As I twisted the throttle of the Ducati Scrambler to overtake a few more cars, I thought to myself : “This is a really nice urban assault vehicle.” I was taking Ducati’s latest motorcycle for a quick 30 minute spin and I felt like this bright yellow bee zipping from one lane to another with minimal effort.
I rode through a few curvy roads, took it onto CTE and TPE expressways, went up a kerb or two (ahem) to make a phone call on the pavement, waited at a few traffic lights and it was all dandy.
The Scrambler feels like an unusual combination of the different bikes that I have ridden before – it looks like the 185cc army recce bike where I began riding in 1996, it has the slim tank of a 125cc learner bikes at BBDC, it has some of the torque-y character of my previous Ducati Monster 1100 Evo and when moving off, even whirrs a little like the venerable Honda 400cc Super Four.
This is what happens when you put a traditional 800cc Ducati L-twin engine into a very skinny chassis. It just felt light at all times (186kg wet weight), and was very maneuverable due to the high handlebars, and had a great turning radius compared to Ducati Monsters and other sports bikes due to the narrow tank.
The retro style seat was just the right height for me – I’m 1.7m and it’s not easy to find a Class 2 bike these days that allow me to put both feet flat on a ground like the Scrambler.
What was most interesting was how the air-cooled engine was well-behaved and didn’t snort and protest like I thought it would. It pulls steadily from 0-100kmh without much effort – you may not even realize how fast you’re going because of the stability of the bike, the lack of handlebar vibrations and the engine isn’t making a racket like a Monster would. Combined with a light cable-actuated clutch lever and fuss-free gear changing, the engine makes it easy for anyone to get into the Ducati family.
Ducati has been making absolute beasts like the Diavel, Panigale, Multistradas and Monsters as part of the global motorbike arms race. Thus it’s refreshing to see a bike from them that is content with not tearing up the tracks or waking up the neighbourhood with a throbbing pair of massive exhausts (but to be honest, I like big and loud pipes).
The major bike manufacturers have also been making their bikes heavier and taller over the years to feed the “touring” crowd but what many bikers really want is a low-seat, lightweight bike with an engine bigger than 400cc for daily commuting.
The Scrambler makes a nice brop-brop exhaust sound like its Monster brethren (it uses the same engine from the older mid-range Monster 796) but it could be a little louder, and you don’t really hear the exhaust when riding.
The bike is not uber-powerful like high-end Ducatis and it’s not meant to be. It has more than sufficient torque to overtake cars, and not so much torque that you’d feel terrified for your life when you twist the throttle. It’s great for people getting their first Class 2 bike and is fun for more experienced riders who will know how to push it to its limits.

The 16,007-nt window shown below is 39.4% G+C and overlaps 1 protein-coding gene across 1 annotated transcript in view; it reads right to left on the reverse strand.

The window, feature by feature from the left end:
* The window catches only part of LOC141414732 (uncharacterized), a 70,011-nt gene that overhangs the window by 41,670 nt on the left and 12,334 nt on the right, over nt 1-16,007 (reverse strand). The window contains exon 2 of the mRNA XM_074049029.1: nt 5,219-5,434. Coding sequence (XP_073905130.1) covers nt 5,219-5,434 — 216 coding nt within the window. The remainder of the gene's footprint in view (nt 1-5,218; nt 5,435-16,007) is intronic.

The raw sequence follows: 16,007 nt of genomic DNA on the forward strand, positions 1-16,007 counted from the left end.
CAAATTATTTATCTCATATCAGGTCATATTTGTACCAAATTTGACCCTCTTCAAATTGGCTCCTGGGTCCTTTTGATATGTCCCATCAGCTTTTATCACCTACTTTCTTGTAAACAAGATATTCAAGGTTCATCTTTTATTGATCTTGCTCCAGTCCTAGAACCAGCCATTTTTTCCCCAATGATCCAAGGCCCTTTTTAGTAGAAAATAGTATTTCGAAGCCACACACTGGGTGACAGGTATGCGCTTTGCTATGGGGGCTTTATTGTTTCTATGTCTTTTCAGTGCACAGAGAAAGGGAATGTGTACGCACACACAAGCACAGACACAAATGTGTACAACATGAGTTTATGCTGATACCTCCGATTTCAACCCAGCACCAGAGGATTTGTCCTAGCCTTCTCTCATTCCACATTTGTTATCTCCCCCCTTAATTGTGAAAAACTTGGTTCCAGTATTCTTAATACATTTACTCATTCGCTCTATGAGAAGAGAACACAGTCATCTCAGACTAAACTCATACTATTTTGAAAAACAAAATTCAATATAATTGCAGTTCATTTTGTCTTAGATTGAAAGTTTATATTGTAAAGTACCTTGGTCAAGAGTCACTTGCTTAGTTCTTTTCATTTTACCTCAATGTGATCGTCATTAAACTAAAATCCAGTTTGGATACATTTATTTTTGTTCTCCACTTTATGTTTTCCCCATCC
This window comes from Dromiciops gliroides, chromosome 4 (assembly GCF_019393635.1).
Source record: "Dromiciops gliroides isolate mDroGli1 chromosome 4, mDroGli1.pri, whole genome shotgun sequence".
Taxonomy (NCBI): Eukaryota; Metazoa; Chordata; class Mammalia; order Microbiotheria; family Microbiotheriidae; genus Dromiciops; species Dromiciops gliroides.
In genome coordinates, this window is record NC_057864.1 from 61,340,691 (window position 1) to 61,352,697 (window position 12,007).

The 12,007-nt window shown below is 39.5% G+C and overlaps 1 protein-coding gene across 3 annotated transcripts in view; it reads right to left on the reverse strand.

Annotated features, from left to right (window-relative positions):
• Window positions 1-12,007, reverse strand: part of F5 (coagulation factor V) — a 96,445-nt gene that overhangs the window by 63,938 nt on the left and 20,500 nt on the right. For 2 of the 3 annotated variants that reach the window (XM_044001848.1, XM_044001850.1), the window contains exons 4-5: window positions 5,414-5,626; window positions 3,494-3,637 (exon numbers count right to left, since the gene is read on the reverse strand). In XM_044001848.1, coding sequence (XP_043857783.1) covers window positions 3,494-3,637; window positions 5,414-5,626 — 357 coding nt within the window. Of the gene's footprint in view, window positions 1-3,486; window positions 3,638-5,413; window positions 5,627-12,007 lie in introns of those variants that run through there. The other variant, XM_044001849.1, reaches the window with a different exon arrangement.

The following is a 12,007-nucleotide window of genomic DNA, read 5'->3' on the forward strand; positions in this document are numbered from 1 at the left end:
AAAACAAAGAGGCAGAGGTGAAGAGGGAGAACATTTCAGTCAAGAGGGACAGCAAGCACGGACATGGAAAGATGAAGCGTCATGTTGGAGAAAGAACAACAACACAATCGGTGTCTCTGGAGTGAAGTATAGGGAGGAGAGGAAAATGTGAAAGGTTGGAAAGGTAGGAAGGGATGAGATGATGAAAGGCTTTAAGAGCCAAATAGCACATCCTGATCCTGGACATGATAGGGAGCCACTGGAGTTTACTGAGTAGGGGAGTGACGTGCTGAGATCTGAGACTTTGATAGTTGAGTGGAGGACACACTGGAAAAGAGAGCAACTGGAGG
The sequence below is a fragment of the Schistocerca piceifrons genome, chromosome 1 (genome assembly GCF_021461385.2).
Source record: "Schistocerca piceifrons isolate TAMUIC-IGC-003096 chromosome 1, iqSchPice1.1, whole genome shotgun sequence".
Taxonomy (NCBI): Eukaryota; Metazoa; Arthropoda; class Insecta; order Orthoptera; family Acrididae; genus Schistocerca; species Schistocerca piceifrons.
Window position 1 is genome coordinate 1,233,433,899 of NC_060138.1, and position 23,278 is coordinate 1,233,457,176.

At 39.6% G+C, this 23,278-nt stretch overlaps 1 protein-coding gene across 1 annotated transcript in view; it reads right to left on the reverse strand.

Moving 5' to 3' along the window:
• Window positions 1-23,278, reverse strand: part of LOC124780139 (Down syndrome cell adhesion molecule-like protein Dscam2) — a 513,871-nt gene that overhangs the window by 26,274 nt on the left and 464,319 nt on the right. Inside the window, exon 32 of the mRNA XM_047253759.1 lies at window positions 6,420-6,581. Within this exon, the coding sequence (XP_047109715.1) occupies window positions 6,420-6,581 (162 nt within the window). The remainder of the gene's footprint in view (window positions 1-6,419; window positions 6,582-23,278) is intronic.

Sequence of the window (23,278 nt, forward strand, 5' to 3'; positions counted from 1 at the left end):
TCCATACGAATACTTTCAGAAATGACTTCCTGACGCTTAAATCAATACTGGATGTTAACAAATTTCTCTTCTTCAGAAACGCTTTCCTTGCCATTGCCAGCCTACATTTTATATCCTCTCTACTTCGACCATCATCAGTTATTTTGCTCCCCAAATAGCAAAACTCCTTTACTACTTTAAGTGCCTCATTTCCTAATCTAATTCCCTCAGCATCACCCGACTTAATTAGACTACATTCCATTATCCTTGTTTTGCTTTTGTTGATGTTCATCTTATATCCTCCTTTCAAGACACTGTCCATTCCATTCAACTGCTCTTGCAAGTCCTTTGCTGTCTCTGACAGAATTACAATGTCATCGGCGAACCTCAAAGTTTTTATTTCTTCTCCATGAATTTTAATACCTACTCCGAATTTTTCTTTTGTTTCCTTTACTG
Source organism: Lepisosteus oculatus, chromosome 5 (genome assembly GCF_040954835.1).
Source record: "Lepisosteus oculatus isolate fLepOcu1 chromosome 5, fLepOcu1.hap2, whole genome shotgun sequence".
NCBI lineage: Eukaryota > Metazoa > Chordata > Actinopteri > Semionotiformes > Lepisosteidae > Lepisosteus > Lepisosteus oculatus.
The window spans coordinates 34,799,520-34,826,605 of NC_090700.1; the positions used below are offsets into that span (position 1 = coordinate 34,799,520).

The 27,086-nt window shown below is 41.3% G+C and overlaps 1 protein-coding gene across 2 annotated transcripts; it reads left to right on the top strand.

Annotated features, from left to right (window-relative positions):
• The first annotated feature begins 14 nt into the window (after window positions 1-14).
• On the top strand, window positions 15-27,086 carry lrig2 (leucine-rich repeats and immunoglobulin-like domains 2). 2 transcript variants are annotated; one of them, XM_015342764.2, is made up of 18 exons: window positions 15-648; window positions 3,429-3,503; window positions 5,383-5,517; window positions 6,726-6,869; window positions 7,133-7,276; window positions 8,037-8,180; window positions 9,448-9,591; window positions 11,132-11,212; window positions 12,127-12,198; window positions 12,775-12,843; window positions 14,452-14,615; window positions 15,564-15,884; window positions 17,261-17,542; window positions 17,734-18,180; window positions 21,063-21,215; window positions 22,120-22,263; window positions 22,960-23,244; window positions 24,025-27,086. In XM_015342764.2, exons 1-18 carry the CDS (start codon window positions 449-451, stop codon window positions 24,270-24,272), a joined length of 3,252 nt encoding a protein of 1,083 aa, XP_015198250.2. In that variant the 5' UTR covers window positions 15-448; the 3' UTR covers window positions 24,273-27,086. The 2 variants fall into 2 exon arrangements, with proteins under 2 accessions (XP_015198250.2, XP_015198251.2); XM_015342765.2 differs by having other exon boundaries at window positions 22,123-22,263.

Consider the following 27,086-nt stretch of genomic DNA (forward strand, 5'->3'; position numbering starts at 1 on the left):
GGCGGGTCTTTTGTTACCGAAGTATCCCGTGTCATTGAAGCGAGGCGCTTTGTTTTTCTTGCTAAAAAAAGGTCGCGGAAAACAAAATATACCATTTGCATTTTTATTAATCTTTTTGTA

What I wasn’t too fond of was the spartan circular LCD dashboard. The font showing the current speed was too futuristic (but at least it’s legible), the RPM meter goes along the perimeter from 3pm clockwise to 9pm, and the clock time was too small to read easily. I didn’t have time to check out the USB charging port below the seat but I did like the way all the engine parts have been placed neatly together without the usual Ducati mess of dangling and exposed cables.
If you’re new to Ducati bikes, you do need to know a few things – the bike engine area can get pretty hot if you wait too long at a traffic light, and you need to have good clutch control to move off smoothly. You can “throw” the clutch a little on the Scrambler at higher gears but don’t do it at lower gears because you risk stalling. Always keep it above 4000rpm to keep it going smoothly.
These are not product defects, but just the nature of the Ducati engine which is designed for torque (you know, the thing that allows you to accelerate like hell).
With four main models (Icon, Classic, Full Throttle and Urban Enduro), Ducati may have gone a little overboard in providing choice in terms of colors and swappable parts. I believe this bike would have been just as popular if it just came in one single model (with brushed steel tank please!!)
What’s challenging for the Scrambler is that the Singapore Class 2 market is now crowded with many great competitors. People may say that the retro Triumph Bonneville is the Scrambler’s direct competitor, but I’d say that it’s actually the lithe Yamaha MT-09 that people will compare it to over time. The MT-09 is aggressive and modern in design, while the Scrambler is more curvy and hipster. And if I were buying a mid-range Duc today, it’ll boil down to the Monster 821 (liquid cooled, bulky, modern, lots of electronics) vs the Scrambler (air-cooled, nimble, retro design, spartan electronics)
To make things tougher for bikers to make a decision, the current high COE of $6500+ has raised prices across the board for all new bikes. It really means that if you want to invest in a new machine, it’s gotta last a long time. The Scrambler’s engine is a tried and true Monster engine design, and if you want a fuss-free and yet fun bike for the long run, then do go for a test ride at Ducati SG. You can see more details at the official Scrambler site.